Studies that compare Filipino children and adolescents with white children or children of other Asian Pacific Islander subgroups suggest disparities with regard to gestational diabetes, rates of neonatal mortality and low birth weight, malnutrition in young children, overweight, physical inactivity and fitness, tuberculosis, dental caries, and substance abuse.Studies that compare Filipino adults with white adults describe adult Filipino health problems similar to those of Filipino children, including higher rates of diabetes, hypertension, and metabolic syndrome. Conclusion Health and health care disparities appear to exist for Filipino children, but more research is needed to confirm these findings.This study was a 3-month mobile phone-based pilot randomized controlled trial (RCT) weight loss intervention with a wait list active control, followed by a 3-month maintenance phase design for 45 overweight Filipinos with T2D.Participants were randomized to an intervention group (n=22) or active control group (n=23), and analyses of the results are underway.Practitioners serving this population need to consider social and cultural factors that can increase or diminish risk for health problems.There are priorities in research and policy that, if pursued, may improve the health care and health outcomes of Filipino children. Census Bureau, Census 2000 Summary File 2 (SF 2) 100-Percent Data files.Methods We identified articles for review primarily via a Medline search emphasizing the terms Filipino and United States crossed with specific topics in child and adolescent health that fall under one of Healthy People 2010’s 28 focus areas.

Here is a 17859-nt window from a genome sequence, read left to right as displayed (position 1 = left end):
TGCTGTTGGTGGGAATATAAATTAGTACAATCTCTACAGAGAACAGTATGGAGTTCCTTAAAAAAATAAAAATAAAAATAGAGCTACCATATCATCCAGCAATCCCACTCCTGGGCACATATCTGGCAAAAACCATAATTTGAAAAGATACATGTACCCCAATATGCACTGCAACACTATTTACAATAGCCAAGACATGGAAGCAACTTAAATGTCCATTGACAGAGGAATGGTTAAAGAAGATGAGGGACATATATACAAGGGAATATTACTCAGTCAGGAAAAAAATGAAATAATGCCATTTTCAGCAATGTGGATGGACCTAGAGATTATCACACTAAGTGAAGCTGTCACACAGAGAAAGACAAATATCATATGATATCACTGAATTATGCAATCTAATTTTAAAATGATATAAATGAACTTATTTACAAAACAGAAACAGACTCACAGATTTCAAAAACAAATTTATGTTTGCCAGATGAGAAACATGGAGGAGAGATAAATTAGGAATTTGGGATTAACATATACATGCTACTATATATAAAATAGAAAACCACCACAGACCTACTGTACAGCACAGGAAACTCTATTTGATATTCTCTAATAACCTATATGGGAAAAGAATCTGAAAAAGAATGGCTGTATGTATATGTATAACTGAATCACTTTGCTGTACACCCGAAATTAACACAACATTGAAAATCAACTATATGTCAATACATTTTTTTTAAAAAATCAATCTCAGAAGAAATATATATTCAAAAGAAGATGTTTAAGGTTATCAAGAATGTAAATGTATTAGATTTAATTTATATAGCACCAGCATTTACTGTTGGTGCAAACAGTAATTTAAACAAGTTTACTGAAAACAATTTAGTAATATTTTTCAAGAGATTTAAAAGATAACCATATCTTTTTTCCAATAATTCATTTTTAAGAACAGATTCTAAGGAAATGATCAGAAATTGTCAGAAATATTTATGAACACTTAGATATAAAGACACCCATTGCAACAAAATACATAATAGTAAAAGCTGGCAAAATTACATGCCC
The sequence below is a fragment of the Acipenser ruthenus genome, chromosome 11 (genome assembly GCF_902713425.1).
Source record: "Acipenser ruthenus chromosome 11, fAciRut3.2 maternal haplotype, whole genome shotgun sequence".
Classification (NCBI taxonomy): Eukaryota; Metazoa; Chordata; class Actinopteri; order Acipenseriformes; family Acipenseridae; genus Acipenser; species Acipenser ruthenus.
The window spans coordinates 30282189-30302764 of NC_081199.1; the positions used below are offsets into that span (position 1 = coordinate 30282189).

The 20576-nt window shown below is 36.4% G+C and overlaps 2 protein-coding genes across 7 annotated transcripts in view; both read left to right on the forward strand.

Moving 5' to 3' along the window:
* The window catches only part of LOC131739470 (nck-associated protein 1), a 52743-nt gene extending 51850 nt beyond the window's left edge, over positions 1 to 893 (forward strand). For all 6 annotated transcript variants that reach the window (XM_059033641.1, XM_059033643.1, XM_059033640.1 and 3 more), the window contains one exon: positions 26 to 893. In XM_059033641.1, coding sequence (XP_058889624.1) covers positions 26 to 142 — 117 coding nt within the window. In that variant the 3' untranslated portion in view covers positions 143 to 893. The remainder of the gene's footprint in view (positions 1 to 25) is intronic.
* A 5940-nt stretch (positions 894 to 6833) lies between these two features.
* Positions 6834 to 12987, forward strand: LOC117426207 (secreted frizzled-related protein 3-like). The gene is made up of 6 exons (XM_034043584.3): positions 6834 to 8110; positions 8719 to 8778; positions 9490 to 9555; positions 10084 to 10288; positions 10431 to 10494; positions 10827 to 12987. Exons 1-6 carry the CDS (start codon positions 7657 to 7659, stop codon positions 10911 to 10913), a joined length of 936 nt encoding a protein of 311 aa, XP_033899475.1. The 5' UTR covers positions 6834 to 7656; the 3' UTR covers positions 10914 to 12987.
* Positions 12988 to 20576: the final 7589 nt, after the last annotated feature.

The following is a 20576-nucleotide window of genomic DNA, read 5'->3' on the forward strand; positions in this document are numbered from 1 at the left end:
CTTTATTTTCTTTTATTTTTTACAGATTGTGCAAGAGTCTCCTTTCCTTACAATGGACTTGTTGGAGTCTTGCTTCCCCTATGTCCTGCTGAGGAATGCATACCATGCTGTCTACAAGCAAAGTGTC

Breast cancer rates are increasing dramatically for specific Asian American subgroups () County Cancer Surveillance Program reported that Japanese American women had the highest incidence of breast cancer compared to all ethnic groups, although Chinese and Filipino women experienced significant increases in incidence rates ( et al.).
Japanese Americans have higher rates of stage 0II breast cancer at presentation, and Filipino, Indian, and Pakistani Americans and Native Hawaiians have a higher risk of presenting with stage III and IV tumors compared with European Americans (Li, Malone, & , 2002).
Because of high survival rates, the effect of breast cancer on health-related quality of life (HRQOL) for the growing number of breast cancer survivors has been of great concern.
The absence of a significant association between acculturation and HRQOL in the final model is likely a result of the strong association between acculturation and Asian American subgroup membership.
The results suggest that the correlation between acculturation and HRQOL is not an effect of having health insurance, life stress, and social support.